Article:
For more information on Aaron Wallis, please visit: www.aaronwallis.co.uk

Thursday, 4 February 2010


A recent survey into the thoughts of Sales professionals has produced some interesting insights into job satisfaction levels and commonplace perceptions of sales people and the importance of their roles in the UK.

The survey, carried out by Rob Scott of Aaron Wallis, a niche sales recruitment agency, indicated that a huge 96% of respondents said they enjoyed working in sales and found that a further 72% judged their career to date to be a ‘7 out of 10’ or more. The results seem to suggest that a turbulent 18 months has not shaken most professionals in the industry.

Of the 644 people recorded in the survey, over 50% believed that sales was the most influential department/division of their business, suggesting that sales professionals are more often than not, considered a vital component of UK businesses.

A theme that seemed common amongst the group surveyed was that working hours were in excess of 40 hours per week in 79% of the respondents and 80% said their role involved regularly working under stress levels of ‘medium’ or higher. In spite of this they remained positive and pleased with their chosen career path. This information seems to suggest that while some people would not enjoy working in stressful situations, those people that had chosen sales as their profession actually thrived in such an environment.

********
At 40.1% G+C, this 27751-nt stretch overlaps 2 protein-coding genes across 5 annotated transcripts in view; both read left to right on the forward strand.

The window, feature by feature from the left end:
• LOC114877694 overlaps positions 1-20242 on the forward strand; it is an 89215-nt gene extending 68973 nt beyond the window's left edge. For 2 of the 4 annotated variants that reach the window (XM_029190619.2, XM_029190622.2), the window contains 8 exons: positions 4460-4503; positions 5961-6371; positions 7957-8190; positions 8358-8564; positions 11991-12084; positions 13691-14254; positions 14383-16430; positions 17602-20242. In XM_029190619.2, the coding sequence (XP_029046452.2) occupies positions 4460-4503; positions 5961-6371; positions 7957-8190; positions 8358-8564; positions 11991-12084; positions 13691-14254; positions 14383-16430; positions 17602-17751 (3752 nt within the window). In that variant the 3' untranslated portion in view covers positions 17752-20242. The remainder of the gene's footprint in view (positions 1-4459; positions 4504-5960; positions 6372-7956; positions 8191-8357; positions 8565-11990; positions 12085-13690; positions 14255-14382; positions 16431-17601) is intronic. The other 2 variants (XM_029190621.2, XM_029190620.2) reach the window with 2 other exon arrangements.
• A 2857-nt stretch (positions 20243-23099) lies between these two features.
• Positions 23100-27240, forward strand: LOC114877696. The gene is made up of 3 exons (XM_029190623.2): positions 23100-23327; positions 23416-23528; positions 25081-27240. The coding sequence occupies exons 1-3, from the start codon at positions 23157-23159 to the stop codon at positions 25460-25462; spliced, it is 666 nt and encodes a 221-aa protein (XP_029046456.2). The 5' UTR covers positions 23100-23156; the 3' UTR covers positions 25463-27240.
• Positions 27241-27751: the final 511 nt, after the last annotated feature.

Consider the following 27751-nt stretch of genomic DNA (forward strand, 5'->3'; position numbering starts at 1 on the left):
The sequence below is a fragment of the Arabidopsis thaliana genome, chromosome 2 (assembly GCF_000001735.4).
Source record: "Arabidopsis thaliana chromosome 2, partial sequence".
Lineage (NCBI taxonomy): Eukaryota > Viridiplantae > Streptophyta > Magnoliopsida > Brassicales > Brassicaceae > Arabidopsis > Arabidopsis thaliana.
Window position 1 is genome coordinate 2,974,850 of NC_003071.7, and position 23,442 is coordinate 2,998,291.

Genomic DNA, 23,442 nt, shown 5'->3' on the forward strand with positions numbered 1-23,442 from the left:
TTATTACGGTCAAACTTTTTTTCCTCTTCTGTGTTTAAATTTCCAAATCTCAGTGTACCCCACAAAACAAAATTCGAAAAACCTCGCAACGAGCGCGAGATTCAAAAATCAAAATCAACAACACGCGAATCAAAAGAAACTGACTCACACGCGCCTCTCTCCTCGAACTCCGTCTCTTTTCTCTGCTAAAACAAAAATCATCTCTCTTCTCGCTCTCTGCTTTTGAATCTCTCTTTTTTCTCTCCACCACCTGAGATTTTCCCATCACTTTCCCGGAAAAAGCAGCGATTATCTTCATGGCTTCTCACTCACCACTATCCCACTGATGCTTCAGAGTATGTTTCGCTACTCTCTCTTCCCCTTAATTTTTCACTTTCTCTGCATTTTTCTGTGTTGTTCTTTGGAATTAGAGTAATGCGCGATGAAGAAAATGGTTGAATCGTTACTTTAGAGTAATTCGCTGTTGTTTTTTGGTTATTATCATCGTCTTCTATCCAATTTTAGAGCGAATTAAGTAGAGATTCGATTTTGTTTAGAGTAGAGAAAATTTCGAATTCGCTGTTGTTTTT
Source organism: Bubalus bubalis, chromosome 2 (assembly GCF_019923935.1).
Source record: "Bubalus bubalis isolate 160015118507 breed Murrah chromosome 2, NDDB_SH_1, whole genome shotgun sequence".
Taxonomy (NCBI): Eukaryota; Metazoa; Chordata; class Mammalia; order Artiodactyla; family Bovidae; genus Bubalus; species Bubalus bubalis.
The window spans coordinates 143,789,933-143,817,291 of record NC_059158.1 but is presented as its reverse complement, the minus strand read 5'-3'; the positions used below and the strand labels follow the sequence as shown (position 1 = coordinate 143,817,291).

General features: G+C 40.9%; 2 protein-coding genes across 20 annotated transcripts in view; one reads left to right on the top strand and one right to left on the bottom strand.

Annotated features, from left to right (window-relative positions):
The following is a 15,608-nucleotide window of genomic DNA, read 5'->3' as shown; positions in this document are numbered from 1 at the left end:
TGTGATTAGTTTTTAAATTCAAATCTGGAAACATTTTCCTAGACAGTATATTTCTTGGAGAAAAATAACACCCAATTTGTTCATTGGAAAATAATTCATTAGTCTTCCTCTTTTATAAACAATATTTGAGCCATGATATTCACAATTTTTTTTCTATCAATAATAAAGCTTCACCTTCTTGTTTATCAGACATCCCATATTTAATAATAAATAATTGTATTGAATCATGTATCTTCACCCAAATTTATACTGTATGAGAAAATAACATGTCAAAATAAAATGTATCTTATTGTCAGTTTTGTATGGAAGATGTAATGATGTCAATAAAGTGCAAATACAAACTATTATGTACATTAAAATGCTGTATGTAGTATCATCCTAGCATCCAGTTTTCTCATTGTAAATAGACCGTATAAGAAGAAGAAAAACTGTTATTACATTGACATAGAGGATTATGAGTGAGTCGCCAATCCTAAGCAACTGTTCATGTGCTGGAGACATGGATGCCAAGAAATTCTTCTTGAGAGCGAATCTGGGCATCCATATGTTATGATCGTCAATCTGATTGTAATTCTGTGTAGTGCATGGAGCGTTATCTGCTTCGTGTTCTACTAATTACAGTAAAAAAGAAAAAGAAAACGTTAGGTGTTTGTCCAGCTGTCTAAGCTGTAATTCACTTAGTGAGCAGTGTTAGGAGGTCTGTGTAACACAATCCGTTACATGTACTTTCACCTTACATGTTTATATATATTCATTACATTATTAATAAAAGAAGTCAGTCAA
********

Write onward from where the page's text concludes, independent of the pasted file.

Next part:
Over all the research found that Sales was an extremely desirable profession for most respondents.

Rob Scott commented: “In spite of commonly held views which suggest that Sales can be highly pressured occupation it seems that those that enter the profession are not put off by this. The research seems to suggest that in fact most sales men and women really do love their job.”

Only a fraction of those who took part in the survey are unhappy working in sales. Of the 4% who answered that they did not enjoy sales, most had been in sales for over 3 years. 92% had not initially intended on embarking on a career in sales.

The findings of the research surprisingly came just months before the UK officially rose out of recession and provides an unexpected insight into the morale of sales professionals in the UK, at a time when most would believe the respondents to have more sombre attitude towards their work.